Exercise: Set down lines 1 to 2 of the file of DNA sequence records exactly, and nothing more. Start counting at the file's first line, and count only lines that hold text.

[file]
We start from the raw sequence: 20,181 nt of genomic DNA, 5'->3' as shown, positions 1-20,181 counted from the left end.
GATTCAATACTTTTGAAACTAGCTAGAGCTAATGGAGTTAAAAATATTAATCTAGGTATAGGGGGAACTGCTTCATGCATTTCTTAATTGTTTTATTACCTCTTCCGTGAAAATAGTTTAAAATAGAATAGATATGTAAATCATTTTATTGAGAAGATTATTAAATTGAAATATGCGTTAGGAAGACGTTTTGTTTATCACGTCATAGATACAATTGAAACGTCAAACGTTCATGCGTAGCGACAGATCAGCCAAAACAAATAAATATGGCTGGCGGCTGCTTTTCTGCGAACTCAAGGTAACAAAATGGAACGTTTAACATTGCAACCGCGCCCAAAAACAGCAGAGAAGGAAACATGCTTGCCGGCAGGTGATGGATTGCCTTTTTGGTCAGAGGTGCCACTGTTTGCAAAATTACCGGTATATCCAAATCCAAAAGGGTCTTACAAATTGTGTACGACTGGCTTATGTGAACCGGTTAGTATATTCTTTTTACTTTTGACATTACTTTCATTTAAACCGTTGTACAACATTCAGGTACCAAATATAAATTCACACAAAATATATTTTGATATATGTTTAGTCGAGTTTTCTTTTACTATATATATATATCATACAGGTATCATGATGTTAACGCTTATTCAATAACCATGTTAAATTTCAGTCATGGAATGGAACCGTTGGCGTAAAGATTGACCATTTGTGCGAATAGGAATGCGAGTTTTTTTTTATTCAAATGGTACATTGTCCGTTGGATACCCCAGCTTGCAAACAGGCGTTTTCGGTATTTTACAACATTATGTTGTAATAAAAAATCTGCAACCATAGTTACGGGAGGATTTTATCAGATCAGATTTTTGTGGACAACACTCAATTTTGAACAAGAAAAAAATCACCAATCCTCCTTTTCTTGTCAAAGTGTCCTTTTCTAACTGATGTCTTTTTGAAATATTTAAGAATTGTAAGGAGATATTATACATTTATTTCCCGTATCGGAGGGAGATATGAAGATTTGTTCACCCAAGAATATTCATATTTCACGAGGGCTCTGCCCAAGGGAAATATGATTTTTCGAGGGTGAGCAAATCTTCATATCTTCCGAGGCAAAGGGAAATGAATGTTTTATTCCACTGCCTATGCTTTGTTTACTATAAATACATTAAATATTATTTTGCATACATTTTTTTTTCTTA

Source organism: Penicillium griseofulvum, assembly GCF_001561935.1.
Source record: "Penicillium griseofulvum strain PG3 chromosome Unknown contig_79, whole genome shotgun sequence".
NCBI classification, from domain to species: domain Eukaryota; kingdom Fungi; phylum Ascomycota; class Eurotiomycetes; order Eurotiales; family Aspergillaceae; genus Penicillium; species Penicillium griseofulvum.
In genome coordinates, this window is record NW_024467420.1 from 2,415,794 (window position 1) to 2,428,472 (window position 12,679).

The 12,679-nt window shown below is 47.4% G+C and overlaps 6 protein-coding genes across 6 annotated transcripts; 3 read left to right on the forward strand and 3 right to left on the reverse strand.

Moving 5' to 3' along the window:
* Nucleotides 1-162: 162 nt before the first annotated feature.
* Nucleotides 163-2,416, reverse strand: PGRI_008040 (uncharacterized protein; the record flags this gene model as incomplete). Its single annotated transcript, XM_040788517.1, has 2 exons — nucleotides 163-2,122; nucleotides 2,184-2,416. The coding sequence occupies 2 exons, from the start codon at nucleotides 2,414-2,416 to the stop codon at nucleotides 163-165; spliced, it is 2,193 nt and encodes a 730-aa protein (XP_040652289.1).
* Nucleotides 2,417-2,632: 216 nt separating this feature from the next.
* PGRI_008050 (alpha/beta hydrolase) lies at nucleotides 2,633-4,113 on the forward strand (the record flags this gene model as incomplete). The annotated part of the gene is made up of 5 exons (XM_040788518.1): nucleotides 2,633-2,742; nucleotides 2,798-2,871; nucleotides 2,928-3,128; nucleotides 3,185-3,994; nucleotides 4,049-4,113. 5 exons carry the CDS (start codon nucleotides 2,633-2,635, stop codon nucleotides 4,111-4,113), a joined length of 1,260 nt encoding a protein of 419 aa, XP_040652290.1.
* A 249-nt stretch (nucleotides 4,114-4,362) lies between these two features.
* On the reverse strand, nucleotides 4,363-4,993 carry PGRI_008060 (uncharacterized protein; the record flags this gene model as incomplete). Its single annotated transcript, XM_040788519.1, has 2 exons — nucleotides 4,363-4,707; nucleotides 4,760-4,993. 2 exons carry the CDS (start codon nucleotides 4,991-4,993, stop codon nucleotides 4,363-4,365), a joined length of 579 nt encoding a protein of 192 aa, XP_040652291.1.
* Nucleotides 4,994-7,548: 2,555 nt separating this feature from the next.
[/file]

We start from the raw sequence: 20,181 nt of genomic DNA, 5'->3' as shown, positions 1-20,181 counted from the left end.
GATTCAATACTTTTGAAACTAGCTAGAGCTAATGGAGTTAAAAATATTAATCTAGGTATAGGGGGAACTGCTTCATGCATTTCTTAATTGTTTTATTACCTCTTCCGTGAAAATAGTTTAAAATAGAATAGATATGTAAATCATTTTATTGAGAAGATTATTAAATTGAAATATGCGTTAGGAAGACGTTTTGTTTATCACGTCATAGATACAATTGAAACGTCAAACGTTCATGCGTAGCGACAGATCAGCCAAAACAAATAAATATGGCTGGCGGCTGCTTTTCTGCGAACTCAAGGTAACAAAATGGAACGTTTAACATTGCAACCGCGCCCAAAAACAGCAGAGAAGGAAACATGCTTGCCGGCAGGTGATGGATTGCCTTTTTGGTCAGAGGTGCCACTGTTTGCAAAATTACCGGTATATCCAAATCCAAAAGGGTCTTACAAATTGTGTACGACTGGCTTATGTGAACCGGTTAGTATATTCTTTTTACTTTTGACATTACTTTCATTTAAACCGTTGTACAACATTCAGGTACCAAATATAAATTCACACAAAATATATTTTGATATATGTTTAGTCGAGTTTTCTTTTACTATATATATATATCATACAGGTATCATGATGTTAACGCTTATTCAATAACCATGTTAAATTTCAGTCATGGAATGGAACCGTTGGCGTAAAGATTGACCATTTGTGCGAATAGGAATGCGAGTTTTTTTTTATTCAAATGGTACATTGTCCGTTGGATACCCCAGCTTGCAAACAGGCGTTTTCGGTATTTTACAACATTATGTTGTAATAAAAAATCTGCAACCATAGTTACGGGAGGATTTTATCAGATCAGATTTTTGTGGACAACACTCAATTTTGAACAAGAAAAAAATCACCAATCCTCCTTTTCTTGTCAAAGTGTCCTTTTCTAACTGATGTCTTTTTGAAATATTTAAGAATTGTAAGGAGATATTATACATTTATTTCCCGTATCGGAGGGAGATATGAAGATTTGTTCACCCAAGAATATTCATATTTCACGAGGGCTCTGCCCAAGGGAAATATGATTTTTCGAGGGTGAGCAAATCTTCATATCTTCCGAGGCAAAGGGAAATGAATGTTTTATTCCACTGCCTATGCTTTGTTTACTATAAATACATTAAATATTATTTTGCATACATTTTTTTTTCTTA